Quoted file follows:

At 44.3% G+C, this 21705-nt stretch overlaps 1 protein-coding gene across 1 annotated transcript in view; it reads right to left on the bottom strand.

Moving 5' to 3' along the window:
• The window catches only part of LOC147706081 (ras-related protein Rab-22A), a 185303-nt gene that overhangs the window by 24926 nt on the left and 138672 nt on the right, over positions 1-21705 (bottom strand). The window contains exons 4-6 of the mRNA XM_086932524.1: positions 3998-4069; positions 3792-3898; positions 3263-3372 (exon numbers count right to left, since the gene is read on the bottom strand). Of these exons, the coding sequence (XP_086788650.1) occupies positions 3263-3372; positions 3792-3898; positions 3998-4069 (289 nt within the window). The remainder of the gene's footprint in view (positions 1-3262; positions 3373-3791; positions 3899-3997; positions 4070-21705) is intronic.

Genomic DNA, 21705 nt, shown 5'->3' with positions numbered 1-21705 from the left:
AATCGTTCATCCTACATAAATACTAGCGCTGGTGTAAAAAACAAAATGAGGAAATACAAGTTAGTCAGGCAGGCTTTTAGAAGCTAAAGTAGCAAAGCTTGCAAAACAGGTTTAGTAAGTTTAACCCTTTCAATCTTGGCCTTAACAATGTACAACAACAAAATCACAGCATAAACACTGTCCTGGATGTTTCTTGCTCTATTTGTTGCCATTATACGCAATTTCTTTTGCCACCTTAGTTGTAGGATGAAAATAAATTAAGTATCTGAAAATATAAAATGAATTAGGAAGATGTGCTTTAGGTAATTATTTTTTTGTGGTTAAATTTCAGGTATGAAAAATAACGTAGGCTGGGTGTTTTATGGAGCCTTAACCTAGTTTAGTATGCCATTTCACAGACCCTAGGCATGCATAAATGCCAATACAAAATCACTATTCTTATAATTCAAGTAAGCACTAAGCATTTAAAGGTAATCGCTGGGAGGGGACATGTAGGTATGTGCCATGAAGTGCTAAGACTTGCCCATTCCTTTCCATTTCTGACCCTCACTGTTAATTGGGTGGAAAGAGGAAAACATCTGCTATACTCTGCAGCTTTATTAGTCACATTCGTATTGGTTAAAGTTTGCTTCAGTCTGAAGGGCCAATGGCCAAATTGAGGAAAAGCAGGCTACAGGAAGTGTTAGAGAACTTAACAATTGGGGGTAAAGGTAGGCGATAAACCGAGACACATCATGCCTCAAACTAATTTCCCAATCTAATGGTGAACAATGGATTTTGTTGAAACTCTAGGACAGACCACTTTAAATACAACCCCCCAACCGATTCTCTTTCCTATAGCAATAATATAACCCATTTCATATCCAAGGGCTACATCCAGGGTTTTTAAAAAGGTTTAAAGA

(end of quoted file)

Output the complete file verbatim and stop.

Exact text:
At 44.3% G+C, this 21705-nt stretch overlaps 1 protein-coding gene across 1 annotated transcript in view; it reads right to left on the bottom strand.

Moving 5' to 3' along the window:
• The window catches only part of LOC147706081 (ras-related protein Rab-22A), a 185303-nt gene that overhangs the window by 24926 nt on the left and 138672 nt on the right, over positions 1-21705 (bottom strand). The window contains exons 4-6 of the mRNA XM_086932524.1: positions 3998-4069; positions 3792-3898; positions 3263-3372 (exon numbers count right to left, since the gene is read on the bottom strand). Of these exons, the coding sequence (XP_086788650.1) occupies positions 3263-3372; positions 3792-3898; positions 3998-4069 (289 nt within the window). The remainder of the gene's footprint in view (positions 1-3262; positions 3373-3791; positions 3899-3997; positions 4070-21705) is intronic.

Genomic DNA, 21705 nt, shown 5'->3' with positions numbered 1-21705 from the left:
AATCGTTCATCCTACATAAATACTAGCGCTGGTGTAAAAAACAAAATGAGGAAATACAAGTTAGTCAGGCAGGCTTTTAGAAGCTAAAGTAGCAAAGCTTGCAAAACAGGTTTAGTAAGTTTAACCCTTTCAATCTTGGCCTTAACAATGTACAACAACAAAATCACAGCATAAACACTGTCCTGGATGTTTCTTGCTCTATTTGTTGCCATTATACGCAATTTCTTTTGCCACCTTAGTTGTAGGATGAAAATAAATTAAGTATCTGAAAATATAAAATGAATTAGGAAGATGTGCTTTAGGTAATTATTTTTTTGTGGTTAAATTTCAGGTATGAAAAATAACGTAGGCTGGGTGTTTTATGGAGCCTTAACCTAGTTTAGTATGCCATTTCACAGACCCTAGGCATGCATAAATGCCAATACAAAATCACTATTCTTATAATTCAAGTAAGCACTAAGCATTTAAAGGTAATCGCTGGGAGGGGACATGTAGGTATGTGCCATGAAGTGCTAAGACTTGCCCATTCCTTTCCATTTCTGACCCTCACTGTTAATTGGGTGGAAAGAGGAAAACATCTGCTATACTCTGCAGCTTTATTAGTCACATTCGTATTGGTTAAAGTTTGCTTCAGTCTGAAGGGCCAATGGCCAAATTGAGGAAAAGCAGGCTACAGGAAGTGTTAGAGAACTTAACAATTGGGGGTAAAGGTAGGCGATAAACCGAGACACATCATGCCTCAAACTAATTTCCCAATCTAATGGTGAACAATGGATTTTGTTGAAACTCTAGGACAGACCACTTTAAATACAACCCCCCAACCGATTCTCTTTCCTATAGCAATAATATAACCCATTTCATATCCAAGGGCTACATCCAGGGTTTTTAAAAAGGTTTAAAGA